Things to do in Bahamas

Things to do in Bahamas

The Versailles Garden is one of the most popular attractions which is completely free of charge and open 24 hours a day.
The entirety of Paradise Island was once owned by Huntington Hartford, who purchased a set of Cloisters and statues from an estate in California, originally purchased from France and brought them to this garden. The pieces did not arrive at the Versailles Garden with any instruction on their original arrangement or set up, and it wasn't until 1962 that Huntington employed Jean Castre-Manne to reassemble the pieces in the Versailles Gardens.

The pieces themselves are a collection of statues and art fragments dating from the twelfth-century. The Versailles Gardens also feature some unique flowers and plants, as well as a small temple facing the ocean and a gazebo facing Nassau Harbor that is often used for weddings and other events.
To reach Versailles Gardens, you will need to travel to Paradise Island. The garden is on the eastern part of the Island.

Before or after taking your Paradise Island tour of the gardens, you will also have time to stroll to the beach, but which one? My advice: try all! 
Me who did snorkeling, so fun!

Cable Beach (New Providence Island) easy access to shops, casinos, restaurants, watersports, and bars. It's a sandy 6.5km-long (4 miles) strip.

Cabbage Beach (Paradise Island) Think Vegas in the Tropics. It seems as though most of the sunbathers dozing on the sands here are recovering from the previous night's partying, and it's likely to be crowded near the mega-hotels, but you can find more solitude on the beach's northwestern extension (Paradise Beach), which is accessible only by boat or on foot. We went here all the time, it's very peaceful and you can do snorkeling quietly. Lined with palms, sea grapes, and casuarinas, the sands are broad and stretch for at least 3km (2 miles).

Great picture!

A lady who made some baskets

City Tour is compulsory! The town is beautiful, made of rainbow colors, as you can see on my pictures below. The city's architecture is very colonial. Downtown is the hub for all activities in Nassau. While the busiest part of Downtown is the Bay Street and the Woodes Rogers Walk, located across the street from the port and parallel to Bay. 
The next landmark is the British Colonial Hotel, which marks the beginning of Bay Street proper. Pirates of Nassau Museum is just across from the British Colonial Hilton. 
The next few blocks of Bay Street are wall-to-wall boutiques, with a few restaurants and clubs interspersed throughout the retailers. Famous historical landmarks are also in the vicinity, including Vendue House and the Christ Church Cathedral. Although the tourist part of Downtown peters out after about seven blocks, smaller, more local stores are found all the way down Bay Street.

The Bahamian Parliament, Nassau

In the streets, Nassau

Atlantis Paradise Island is a huge holiday complex consisting mainly of a water park, huge casino (the largest in the Caribbean), a luxury hotel of 2317 rooms, 11 pools, 17 restaurants and snack bars, a marina and an 18 hole golf course! It is located on Paradise Island. The hotel is the tallest building in the Bahamas and, with over 6,000 Bahamians working in, it is the second largest employer after the state. A second version even bigger and more luxurious of this complex had been opened in Dubai. You can find whatever you want there. The architecture is pretty impressive, even if you do not spend a night there, go check it out for free, and why not make a stop at Ben & Jerry's to savor a little sweet treat!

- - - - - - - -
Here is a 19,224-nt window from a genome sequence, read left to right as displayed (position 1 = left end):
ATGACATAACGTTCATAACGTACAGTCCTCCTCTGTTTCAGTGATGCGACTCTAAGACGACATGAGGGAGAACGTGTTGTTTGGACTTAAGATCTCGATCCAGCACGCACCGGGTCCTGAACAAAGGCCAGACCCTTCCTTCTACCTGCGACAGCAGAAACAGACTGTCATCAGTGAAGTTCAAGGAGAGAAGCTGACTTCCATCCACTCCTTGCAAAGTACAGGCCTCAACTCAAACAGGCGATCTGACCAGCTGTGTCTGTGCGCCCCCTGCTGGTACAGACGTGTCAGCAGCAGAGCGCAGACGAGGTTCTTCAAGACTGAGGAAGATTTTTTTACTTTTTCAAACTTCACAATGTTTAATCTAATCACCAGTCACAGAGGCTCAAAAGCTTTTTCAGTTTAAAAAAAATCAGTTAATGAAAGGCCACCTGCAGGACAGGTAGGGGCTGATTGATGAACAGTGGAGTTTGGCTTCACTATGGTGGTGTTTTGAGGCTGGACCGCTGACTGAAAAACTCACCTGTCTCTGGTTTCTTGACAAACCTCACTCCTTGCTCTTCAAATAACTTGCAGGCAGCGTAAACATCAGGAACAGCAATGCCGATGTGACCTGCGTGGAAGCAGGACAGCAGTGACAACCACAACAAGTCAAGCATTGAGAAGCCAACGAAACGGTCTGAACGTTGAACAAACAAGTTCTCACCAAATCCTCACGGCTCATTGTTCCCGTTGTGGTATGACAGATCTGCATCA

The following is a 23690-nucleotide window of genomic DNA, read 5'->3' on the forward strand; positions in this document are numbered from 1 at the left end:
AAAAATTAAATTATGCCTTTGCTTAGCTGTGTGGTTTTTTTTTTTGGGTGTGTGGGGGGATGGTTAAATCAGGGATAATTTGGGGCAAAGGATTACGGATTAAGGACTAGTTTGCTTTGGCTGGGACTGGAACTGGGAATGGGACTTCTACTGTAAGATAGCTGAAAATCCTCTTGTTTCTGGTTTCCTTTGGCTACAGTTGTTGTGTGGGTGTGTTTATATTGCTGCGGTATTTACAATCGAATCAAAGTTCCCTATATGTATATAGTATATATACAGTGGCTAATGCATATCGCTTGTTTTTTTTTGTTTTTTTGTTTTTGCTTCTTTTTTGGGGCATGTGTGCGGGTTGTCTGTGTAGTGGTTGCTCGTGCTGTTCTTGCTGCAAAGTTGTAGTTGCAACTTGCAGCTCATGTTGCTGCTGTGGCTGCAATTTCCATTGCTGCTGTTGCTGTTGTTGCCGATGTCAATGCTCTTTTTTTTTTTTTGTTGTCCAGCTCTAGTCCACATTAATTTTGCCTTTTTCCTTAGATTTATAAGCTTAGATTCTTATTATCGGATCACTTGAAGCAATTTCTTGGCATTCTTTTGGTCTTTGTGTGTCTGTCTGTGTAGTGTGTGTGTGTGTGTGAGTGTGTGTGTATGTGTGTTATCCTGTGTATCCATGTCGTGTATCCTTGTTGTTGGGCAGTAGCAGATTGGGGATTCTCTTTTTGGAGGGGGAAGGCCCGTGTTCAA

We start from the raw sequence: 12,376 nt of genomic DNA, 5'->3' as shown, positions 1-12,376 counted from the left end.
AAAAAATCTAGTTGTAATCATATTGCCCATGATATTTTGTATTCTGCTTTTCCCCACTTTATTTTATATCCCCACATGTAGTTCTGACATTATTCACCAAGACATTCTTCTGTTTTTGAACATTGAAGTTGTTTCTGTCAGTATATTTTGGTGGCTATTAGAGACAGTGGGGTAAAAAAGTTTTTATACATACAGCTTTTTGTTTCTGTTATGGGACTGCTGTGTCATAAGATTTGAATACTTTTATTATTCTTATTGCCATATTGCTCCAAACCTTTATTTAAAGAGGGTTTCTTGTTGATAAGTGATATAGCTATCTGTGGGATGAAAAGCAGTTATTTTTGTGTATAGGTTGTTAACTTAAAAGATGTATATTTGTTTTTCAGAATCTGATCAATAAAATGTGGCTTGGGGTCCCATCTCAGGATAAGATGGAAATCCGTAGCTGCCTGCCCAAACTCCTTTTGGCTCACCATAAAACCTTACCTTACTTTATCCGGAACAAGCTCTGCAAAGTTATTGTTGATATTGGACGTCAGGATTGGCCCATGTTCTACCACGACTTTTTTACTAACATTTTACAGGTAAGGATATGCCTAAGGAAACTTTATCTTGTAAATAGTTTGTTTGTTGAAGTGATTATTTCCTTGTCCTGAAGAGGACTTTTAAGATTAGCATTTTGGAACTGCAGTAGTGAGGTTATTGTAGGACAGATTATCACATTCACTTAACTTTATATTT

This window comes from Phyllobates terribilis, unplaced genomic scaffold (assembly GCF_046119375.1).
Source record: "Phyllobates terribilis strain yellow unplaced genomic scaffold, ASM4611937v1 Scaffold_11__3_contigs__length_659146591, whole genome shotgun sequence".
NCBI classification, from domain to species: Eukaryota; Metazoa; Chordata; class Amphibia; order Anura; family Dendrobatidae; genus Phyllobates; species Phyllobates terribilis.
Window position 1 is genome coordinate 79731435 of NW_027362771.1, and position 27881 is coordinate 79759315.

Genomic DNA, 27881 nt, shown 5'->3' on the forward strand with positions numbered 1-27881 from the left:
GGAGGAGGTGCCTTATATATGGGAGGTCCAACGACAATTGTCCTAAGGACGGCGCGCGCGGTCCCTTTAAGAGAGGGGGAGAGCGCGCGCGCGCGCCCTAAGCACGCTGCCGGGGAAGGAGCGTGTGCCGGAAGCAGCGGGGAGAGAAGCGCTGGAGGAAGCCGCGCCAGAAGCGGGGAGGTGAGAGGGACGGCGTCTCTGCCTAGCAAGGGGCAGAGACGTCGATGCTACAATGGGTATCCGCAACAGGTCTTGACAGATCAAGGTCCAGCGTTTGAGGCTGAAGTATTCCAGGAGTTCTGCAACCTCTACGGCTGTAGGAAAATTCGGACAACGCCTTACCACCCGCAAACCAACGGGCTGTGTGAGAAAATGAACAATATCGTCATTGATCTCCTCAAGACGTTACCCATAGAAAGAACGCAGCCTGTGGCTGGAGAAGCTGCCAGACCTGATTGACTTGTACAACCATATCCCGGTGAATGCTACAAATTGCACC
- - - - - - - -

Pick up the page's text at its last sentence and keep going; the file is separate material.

The HUGE Atlantis!

So Yummy and HUGE like the Atlantis!

Catamaran Cruise  Make an excursion to the discovery of an virgin island! The program of our cruise was: (
Sunday Cruise (5 hours) including Lunch $85 per person
Similar to the half day sailing and snorkeling cruise, but includes a visit to world-famous Rose Island beach and its gorgeous coral reefs. Choose your favorite activity: extra snorkeling, explore the island, tan on the beach or play volley-ball and games. Also includes a delicious BBQ ribs and chicken buffet with salads, Bahamian peas, rice and fruits. Served on board in comfort and shade. 

Sorry, for the quality of the picture but I did not have a great camera.
Try some Conch! Seafood is the staple of the Bahamian diet. Conch (pronounced "konk") is a large type of ocean mollusk that has firm, white, peach-fringed meat. Fresh, uncooked conch is delicious; the conch meat is scored with a knife, and lime juice and spices are sprinkled over the meat. 
It can also be deep-fried (called "cracked conch"), steamed, added to soups, salads and stews or made into conch chowder and conch fritters.  It is known for its alleged aphrodisiac properties.

"Cracked conch" at the restaurant of my hotel.
Laze around, after lunch, at the swimming pool of the Hotel.
 Treasure of Travelers' autor

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